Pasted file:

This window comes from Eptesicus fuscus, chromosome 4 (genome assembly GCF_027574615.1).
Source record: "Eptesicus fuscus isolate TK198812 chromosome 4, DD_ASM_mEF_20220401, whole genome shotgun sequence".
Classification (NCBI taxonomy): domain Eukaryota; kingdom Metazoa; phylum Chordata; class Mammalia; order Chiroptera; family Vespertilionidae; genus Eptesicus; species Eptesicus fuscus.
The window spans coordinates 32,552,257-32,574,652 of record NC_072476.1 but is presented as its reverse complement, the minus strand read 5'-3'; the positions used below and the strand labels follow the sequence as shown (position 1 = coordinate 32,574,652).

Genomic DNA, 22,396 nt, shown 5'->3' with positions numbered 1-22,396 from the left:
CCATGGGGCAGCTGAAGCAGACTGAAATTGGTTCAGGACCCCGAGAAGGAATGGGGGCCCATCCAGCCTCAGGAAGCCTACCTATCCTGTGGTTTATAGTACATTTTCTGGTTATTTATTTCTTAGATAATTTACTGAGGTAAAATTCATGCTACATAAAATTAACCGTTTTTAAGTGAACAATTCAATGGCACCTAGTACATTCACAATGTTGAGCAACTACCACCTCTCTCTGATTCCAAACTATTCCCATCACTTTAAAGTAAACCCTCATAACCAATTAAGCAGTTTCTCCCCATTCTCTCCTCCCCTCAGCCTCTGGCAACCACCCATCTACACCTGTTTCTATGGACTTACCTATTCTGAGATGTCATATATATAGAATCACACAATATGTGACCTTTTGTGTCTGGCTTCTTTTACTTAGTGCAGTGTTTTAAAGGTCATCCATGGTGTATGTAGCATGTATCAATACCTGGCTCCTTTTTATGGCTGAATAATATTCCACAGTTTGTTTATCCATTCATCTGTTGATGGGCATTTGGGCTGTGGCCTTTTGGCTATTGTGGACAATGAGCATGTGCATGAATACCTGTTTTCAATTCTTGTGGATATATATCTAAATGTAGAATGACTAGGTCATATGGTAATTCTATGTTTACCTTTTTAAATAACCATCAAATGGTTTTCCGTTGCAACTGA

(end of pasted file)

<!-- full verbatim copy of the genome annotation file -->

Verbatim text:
This window comes from Eptesicus fuscus, chromosome 4 (genome assembly GCF_027574615.1).
Source record: "Eptesicus fuscus isolate TK198812 chromosome 4, DD_ASM_mEF_20220401, whole genome shotgun sequence".
Classification (NCBI taxonomy): domain Eukaryota; kingdom Metazoa; phylum Chordata; class Mammalia; order Chiroptera; family Vespertilionidae; genus Eptesicus; species Eptesicus fuscus.
The window spans coordinates 32,552,257-32,574,652 of record NC_072476.1 but is presented as its reverse complement, the minus strand read 5'-3'; the positions used below and the strand labels follow the sequence as shown (position 1 = coordinate 32,574,652).

Genomic DNA, 22,396 nt, shown 5'->3' with positions numbered 1-22,396 from the left:
CCATGGGGCAGCTGAAGCAGACTGAAATTGGTTCAGGACCCCGAGAAGGAATGGGGGCCCATCCAGCCTCAGGAAGCCTACCTATCCTGTGGTTTATAGTACATTTTCTGGTTATTTATTTCTTAGATAATTTACTGAGGTAAAATTCATGCTACATAAAATTAACCGTTTTTAAGTGAACAATTCAATGGCACCTAGTACATTCACAATGTTGAGCAACTACCACCTCTCTCTGATTCCAAACTATTCCCATCACTTTAAAGTAAACCCTCATAACCAATTAAGCAGTTTCTCCCCATTCTCTCCTCCCCTCAGCCTCTGGCAACCACCCATCTACACCTGTTTCTATGGACTTACCTATTCTGAGATGTCATATATATAGAATCACACAATATGTGACCTTTTGTGTCTGGCTTCTTTTACTTAGTGCAGTGTTTTAAAGGTCATCCATGGTGTATGTAGCATGTATCAATACCTGGCTCCTTTTTATGGCTGAATAATATTCCACAGTTTGTTTATCCATTCATCTGTTGATGGGCATTTGGGCTGTGGCCTTTTGGCTATTGTGGACAATGAGCATGTGCATGAATACCTGTTTTCAATTCTTGTGGATATATATCTAAATGTAGAATGACTAGGTCATATGGTAATTCTATGTTTACCTTTTTAAATAACCATCAAATGGTTTTCCGTTGCAACTGA